It’s Saturday morning as I’m writing this blog post and short story. I just finished the outline for the first season of Ted Saves the World. Even though there’s a lot of work left, I’m very happy to move down to the next step on the to-do list. If all goes well, I’ll have the first draft finished five weeks from today.
Last week, I told you that I’d share some of the stories of my life with you. I thought I’d start with something lovey-dovey. My first kiss. Enjoy.
It was dangerous. Leah and I walked hand-in-hand on the shoulder of a dark road not 200 feet from where I’d gotten in my first traffic accident a year earlier. I felt invincible when she was with me. Her long, slender fingers intertwined with mine as the cars passing by gave us a wide birth. Leah’s arm dangled lower than mine and she bent her elbow to accommodate. She had yet to fully grow into her body, a fact I wouldn’t notice until years later in still photographs. We turned off the narrow pathway and onto a residential street. It would have been easy to drive Leah to her friend’s house for girl’s night. But I was in the business of spending as much time with her as I could.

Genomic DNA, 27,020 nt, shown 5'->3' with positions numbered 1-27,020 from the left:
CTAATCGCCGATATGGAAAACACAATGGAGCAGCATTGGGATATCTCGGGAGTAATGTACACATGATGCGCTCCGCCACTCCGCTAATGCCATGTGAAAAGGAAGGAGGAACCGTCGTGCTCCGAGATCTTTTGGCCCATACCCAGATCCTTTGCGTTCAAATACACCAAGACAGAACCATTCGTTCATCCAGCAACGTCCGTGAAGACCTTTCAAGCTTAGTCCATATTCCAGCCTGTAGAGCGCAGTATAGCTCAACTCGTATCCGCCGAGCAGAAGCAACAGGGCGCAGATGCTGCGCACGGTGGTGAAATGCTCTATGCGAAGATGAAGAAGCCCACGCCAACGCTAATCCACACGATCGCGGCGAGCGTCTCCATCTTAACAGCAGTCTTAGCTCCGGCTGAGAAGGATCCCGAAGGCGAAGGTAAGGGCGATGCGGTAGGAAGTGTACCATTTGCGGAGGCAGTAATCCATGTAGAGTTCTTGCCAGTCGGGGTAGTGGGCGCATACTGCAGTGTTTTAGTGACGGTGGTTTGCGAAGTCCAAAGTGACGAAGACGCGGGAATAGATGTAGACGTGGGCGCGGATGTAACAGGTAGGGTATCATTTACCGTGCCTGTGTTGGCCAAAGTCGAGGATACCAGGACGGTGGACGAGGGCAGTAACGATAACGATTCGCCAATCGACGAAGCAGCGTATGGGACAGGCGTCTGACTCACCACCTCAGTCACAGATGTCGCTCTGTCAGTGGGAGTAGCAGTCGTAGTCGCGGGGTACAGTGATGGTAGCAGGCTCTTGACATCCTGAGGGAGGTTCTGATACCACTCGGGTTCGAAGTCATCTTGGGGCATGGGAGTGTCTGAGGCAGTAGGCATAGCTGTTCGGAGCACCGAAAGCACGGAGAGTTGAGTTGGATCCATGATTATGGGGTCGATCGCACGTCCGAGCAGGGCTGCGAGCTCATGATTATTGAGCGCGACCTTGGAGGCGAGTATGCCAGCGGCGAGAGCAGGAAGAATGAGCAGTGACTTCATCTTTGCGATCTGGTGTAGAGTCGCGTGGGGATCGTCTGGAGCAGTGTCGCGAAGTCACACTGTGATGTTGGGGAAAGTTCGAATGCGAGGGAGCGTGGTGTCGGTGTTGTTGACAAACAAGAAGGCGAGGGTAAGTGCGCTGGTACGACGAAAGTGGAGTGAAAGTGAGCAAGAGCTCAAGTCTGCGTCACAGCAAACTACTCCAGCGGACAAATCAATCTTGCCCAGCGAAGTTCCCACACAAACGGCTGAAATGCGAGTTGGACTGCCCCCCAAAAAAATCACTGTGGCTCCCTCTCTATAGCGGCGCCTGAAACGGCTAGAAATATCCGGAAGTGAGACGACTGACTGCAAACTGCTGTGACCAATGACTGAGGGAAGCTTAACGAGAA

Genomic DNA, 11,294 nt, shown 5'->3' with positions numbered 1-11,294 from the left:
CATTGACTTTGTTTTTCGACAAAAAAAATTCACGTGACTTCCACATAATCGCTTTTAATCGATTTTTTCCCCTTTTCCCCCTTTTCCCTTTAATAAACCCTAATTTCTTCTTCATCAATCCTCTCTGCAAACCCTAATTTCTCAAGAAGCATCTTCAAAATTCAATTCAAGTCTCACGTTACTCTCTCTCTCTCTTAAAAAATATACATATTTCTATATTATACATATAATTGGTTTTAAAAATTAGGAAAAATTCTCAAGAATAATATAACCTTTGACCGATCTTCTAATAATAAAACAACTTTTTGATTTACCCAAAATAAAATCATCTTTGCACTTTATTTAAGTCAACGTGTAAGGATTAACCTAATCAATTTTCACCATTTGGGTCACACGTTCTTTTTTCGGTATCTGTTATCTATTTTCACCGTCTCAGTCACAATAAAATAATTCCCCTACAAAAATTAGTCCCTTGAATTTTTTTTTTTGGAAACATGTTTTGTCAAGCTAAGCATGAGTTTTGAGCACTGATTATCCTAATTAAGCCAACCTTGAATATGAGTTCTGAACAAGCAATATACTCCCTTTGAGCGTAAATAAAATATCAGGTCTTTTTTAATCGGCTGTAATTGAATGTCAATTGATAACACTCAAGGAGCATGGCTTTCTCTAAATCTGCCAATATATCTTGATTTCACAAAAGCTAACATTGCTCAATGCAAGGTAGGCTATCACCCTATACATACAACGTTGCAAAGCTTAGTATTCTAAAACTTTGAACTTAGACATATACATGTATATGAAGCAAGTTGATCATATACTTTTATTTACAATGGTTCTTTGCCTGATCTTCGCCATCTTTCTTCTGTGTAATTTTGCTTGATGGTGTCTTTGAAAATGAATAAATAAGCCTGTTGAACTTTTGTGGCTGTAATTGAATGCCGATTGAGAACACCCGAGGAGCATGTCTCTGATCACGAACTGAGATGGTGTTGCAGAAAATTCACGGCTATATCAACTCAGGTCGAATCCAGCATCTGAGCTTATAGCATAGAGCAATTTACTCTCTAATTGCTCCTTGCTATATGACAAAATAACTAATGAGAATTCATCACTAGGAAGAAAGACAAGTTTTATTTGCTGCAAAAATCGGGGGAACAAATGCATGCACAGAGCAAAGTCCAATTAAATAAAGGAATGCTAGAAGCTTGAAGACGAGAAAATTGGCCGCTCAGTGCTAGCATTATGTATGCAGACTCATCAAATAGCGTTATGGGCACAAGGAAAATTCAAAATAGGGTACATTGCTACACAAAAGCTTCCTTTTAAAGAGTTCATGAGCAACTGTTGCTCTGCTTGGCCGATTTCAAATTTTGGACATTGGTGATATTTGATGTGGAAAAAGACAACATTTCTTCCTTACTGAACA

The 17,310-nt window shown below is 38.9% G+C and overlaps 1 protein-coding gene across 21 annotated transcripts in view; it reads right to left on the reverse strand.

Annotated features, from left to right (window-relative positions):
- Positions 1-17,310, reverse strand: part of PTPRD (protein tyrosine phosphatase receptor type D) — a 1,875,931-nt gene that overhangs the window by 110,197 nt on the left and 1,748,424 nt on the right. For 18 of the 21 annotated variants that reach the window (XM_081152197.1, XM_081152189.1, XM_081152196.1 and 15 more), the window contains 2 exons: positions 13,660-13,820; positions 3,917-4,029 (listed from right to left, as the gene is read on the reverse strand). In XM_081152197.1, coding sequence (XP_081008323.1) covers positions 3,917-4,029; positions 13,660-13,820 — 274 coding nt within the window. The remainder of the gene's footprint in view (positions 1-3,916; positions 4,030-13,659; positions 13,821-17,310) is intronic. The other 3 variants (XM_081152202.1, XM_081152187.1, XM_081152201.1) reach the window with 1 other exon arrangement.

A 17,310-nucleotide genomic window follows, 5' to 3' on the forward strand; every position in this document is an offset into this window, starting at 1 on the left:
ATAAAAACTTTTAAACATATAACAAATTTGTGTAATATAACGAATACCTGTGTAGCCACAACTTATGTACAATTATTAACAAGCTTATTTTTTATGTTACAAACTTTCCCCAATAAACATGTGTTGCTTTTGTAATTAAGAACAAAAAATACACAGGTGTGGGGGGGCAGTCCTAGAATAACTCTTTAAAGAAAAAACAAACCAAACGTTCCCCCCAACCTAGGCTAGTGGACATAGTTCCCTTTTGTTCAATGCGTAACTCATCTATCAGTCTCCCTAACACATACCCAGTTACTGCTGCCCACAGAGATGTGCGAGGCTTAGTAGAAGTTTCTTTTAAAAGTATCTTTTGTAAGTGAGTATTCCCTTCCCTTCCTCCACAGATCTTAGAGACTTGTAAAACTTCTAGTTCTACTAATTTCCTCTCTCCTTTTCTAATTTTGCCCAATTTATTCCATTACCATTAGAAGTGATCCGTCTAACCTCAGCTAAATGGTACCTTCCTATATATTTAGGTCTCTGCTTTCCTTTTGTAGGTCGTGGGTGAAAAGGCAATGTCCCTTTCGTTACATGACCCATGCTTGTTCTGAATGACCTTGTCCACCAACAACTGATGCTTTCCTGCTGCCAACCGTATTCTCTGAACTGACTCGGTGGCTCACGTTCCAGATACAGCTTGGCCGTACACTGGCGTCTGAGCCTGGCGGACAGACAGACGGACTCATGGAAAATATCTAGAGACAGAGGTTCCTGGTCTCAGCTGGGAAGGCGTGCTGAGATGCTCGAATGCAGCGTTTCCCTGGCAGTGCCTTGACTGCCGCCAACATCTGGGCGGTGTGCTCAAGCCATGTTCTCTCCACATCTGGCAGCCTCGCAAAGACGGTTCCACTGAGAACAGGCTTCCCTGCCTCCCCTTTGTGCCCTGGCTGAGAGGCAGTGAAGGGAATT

As we walked under the street lamps her face became illuminated. It was thin like her frame and contained punctuation marks of freckles on her cheeks. Her lips were full and pink. She had no need or desire for makeup. The two of us walked up her friend’s driveway and I began to feel a familiar knot in my stomach. We’d been on four dates and we’d walked together in school almost every day for a month. I had yet to go beyond a peck on the cheek and a hug. The knot reminded me how afraid I was of rejection and how much pressure I’d put on myself to get into a fairy-tale relationship. Instead of enjoying these heartfelt goodbyes, my fight or flight response was working overtime.
“Have fun,” I said.
“Thanks. What are you going to do?”
“Think about how much fun you’re having.”
Leah laughed. Her laughs were hearty and genuine. They made me feel like the funniest person alive. Every so often, I’d make her laugh hard enough that a vein would come out on her forehead. Pulling that off was like winning an award for me.
“I’ll call you tomorrow,” I said.
I leaned in toward Leah’s face. Everything inside me told me to turn and avoid her lips at all cost. Instead, I went for it, and she accepted me. I’d watched her lips move when she smiled or talked or laughed but it was different when I pressed them against mine. There was a lightness to it. A gentle, temporary touch. The kiss was brief, but it made my worries evaporate and transform into joy. We paused for a moment after we pulled back to soak it in. I didn’t know it then, but a first kiss can tell you volumes about a relationship. Ours foretold tentative and caring compatibility. I watched her walk inside and floated back home.
Top Image: Flickr Creative Commons Kiss by Marcus